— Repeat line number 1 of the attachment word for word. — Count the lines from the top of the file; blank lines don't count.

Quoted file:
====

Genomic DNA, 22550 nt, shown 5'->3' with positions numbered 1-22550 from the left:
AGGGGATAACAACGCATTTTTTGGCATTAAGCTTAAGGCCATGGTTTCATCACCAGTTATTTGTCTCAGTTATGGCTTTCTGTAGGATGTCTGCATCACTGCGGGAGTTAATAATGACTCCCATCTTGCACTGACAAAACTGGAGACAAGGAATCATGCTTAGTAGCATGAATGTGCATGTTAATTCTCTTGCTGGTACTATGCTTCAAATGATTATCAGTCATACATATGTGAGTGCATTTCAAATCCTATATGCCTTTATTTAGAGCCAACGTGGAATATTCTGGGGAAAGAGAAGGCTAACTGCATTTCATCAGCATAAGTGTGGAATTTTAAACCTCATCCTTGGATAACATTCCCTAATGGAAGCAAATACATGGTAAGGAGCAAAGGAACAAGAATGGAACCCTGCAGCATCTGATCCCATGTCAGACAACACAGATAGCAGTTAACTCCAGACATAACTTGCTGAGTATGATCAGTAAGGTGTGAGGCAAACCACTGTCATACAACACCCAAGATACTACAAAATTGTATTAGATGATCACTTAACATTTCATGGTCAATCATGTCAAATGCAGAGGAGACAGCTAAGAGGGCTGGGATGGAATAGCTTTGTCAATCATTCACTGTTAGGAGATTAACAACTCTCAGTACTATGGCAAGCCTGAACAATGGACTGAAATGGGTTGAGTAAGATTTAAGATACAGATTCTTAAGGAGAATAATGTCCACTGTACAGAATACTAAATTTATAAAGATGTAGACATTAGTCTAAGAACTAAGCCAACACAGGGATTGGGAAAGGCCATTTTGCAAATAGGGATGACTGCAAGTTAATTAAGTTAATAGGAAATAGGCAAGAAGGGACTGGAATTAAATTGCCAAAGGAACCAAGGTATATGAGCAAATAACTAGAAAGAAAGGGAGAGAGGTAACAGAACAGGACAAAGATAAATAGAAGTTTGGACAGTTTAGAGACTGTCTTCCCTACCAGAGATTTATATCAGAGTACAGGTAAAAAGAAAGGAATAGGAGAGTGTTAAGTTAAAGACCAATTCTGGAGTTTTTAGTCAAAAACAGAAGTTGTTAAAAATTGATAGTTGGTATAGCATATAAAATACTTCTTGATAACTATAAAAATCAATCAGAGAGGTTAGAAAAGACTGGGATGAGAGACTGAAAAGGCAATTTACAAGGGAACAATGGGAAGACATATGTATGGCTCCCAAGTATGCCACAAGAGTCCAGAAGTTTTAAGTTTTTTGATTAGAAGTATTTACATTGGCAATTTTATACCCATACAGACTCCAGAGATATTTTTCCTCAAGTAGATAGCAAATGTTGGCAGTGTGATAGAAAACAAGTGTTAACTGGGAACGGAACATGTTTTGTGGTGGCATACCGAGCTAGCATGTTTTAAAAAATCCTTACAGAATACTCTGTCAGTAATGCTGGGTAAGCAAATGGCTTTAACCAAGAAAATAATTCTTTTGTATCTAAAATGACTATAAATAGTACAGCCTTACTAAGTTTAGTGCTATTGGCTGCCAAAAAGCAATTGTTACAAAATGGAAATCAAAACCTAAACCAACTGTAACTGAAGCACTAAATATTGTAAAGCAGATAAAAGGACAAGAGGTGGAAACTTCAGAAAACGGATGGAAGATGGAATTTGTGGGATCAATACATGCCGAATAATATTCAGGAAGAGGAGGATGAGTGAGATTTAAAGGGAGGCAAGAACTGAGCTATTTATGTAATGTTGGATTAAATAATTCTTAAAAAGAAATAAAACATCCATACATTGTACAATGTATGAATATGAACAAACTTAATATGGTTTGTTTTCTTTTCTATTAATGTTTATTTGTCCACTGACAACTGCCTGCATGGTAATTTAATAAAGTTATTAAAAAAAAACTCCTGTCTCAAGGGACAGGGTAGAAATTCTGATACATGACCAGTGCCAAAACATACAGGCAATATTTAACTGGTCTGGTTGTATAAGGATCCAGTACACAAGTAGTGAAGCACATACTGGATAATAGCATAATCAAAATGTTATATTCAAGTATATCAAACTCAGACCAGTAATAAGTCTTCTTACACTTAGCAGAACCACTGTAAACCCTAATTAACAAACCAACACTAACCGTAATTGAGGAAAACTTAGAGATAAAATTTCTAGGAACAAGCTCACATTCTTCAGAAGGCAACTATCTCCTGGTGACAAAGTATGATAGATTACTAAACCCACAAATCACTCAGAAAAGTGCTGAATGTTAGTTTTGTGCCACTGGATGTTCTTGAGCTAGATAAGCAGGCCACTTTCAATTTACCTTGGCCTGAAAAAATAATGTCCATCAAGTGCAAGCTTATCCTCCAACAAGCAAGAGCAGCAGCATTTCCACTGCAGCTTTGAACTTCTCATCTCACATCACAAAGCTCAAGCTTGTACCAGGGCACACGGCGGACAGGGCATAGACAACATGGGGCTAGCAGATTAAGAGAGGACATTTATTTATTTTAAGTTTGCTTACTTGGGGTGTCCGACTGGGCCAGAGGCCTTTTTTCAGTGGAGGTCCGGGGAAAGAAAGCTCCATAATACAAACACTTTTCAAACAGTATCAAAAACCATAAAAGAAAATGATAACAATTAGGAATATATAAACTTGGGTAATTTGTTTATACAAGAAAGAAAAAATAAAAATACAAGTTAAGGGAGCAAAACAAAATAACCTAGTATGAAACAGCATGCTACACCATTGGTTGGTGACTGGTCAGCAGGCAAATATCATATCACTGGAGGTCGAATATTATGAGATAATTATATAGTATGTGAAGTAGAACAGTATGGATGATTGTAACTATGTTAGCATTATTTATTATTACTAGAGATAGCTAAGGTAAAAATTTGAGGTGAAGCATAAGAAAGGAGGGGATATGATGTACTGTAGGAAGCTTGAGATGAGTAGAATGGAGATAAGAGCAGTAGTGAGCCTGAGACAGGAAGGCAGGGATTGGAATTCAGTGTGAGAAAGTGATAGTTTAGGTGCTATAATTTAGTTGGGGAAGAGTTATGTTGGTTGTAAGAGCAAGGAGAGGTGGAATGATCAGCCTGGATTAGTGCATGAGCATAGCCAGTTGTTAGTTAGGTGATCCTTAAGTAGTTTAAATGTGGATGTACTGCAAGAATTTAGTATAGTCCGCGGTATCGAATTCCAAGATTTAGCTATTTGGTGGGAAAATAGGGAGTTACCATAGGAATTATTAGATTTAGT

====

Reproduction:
Genomic DNA, 22550 nt, shown 5'->3' with positions numbered 1-22550 from the left: